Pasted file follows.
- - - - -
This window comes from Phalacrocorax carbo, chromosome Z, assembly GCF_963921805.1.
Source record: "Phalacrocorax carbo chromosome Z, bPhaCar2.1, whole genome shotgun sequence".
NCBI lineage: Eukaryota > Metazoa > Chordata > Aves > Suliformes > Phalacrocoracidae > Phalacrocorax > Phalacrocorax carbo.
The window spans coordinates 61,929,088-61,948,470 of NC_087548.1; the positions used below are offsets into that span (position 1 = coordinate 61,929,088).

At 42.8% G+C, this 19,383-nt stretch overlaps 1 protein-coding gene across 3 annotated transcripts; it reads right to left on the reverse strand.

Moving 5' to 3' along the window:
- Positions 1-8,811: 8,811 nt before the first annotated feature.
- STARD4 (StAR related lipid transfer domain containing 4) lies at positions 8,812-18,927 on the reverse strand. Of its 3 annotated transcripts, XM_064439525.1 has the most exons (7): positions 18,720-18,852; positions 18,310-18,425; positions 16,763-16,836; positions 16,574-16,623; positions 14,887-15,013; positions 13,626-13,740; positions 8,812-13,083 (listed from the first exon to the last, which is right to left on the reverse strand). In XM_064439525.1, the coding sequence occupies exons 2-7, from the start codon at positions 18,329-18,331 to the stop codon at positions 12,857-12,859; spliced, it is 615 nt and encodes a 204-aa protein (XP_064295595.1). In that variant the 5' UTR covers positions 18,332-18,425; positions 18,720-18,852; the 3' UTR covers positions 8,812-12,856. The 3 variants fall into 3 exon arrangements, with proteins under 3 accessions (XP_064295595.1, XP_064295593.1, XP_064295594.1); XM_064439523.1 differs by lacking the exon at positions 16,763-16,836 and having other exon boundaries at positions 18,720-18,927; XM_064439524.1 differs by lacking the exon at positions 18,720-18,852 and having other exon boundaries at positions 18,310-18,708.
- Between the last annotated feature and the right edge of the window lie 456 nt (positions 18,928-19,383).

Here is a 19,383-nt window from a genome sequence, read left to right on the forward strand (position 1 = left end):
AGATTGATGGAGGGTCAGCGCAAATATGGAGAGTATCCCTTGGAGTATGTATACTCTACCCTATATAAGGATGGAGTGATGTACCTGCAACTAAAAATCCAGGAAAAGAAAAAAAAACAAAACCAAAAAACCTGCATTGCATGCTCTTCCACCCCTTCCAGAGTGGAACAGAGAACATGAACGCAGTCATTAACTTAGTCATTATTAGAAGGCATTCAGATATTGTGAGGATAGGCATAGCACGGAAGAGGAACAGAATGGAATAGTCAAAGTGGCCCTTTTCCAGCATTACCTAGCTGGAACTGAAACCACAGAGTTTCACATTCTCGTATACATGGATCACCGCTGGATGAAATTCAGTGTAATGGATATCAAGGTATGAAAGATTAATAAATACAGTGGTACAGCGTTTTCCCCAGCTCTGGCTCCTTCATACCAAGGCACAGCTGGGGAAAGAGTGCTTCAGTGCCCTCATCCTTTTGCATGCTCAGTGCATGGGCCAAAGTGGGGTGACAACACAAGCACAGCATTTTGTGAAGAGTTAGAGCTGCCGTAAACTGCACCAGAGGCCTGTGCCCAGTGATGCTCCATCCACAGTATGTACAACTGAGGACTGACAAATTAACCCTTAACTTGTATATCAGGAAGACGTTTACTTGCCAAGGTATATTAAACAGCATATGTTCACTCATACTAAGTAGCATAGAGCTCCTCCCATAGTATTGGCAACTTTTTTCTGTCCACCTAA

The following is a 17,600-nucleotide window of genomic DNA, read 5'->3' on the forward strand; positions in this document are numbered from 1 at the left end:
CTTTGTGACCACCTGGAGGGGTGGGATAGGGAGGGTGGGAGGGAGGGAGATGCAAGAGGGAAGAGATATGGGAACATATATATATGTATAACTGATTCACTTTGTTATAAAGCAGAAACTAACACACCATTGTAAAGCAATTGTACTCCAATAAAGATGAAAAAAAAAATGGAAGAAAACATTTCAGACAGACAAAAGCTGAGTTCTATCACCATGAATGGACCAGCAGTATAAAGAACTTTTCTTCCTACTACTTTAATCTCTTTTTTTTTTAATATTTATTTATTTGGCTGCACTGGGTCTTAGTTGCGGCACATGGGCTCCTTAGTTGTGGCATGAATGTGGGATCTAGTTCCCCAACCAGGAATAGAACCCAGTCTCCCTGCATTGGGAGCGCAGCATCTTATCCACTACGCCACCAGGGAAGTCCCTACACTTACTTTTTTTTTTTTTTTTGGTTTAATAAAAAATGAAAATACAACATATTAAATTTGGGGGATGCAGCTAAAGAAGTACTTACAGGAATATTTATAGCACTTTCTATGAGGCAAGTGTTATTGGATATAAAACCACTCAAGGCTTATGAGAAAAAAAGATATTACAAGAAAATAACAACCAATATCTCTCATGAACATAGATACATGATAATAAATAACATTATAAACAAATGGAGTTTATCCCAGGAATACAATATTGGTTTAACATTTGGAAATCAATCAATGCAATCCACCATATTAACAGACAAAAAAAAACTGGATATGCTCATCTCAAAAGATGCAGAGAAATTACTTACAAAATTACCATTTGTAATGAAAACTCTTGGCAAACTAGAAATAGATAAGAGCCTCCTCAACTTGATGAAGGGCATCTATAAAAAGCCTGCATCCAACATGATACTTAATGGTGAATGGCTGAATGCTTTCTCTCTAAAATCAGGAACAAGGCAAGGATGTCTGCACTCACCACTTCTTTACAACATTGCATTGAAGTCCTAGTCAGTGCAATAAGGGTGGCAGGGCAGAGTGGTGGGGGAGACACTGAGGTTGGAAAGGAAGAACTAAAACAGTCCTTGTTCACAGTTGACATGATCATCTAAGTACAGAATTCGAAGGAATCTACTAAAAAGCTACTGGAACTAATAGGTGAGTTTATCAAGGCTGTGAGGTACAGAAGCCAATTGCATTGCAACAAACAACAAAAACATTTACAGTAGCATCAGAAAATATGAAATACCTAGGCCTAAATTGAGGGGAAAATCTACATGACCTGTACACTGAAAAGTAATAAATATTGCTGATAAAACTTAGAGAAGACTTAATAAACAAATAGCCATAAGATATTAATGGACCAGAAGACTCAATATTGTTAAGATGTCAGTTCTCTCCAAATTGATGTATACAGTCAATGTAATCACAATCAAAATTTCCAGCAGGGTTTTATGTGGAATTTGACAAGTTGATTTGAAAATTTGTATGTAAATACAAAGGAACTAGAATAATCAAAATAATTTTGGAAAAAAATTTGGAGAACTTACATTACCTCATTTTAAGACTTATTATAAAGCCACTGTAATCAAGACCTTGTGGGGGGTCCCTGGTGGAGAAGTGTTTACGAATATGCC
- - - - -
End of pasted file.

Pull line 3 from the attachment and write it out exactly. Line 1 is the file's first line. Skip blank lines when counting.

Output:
NCBI lineage: Eukaryota > Metazoa > Chordata > Aves > Suliformes > Phalacrocoracidae > Phalacrocorax > Phalacrocorax carbo.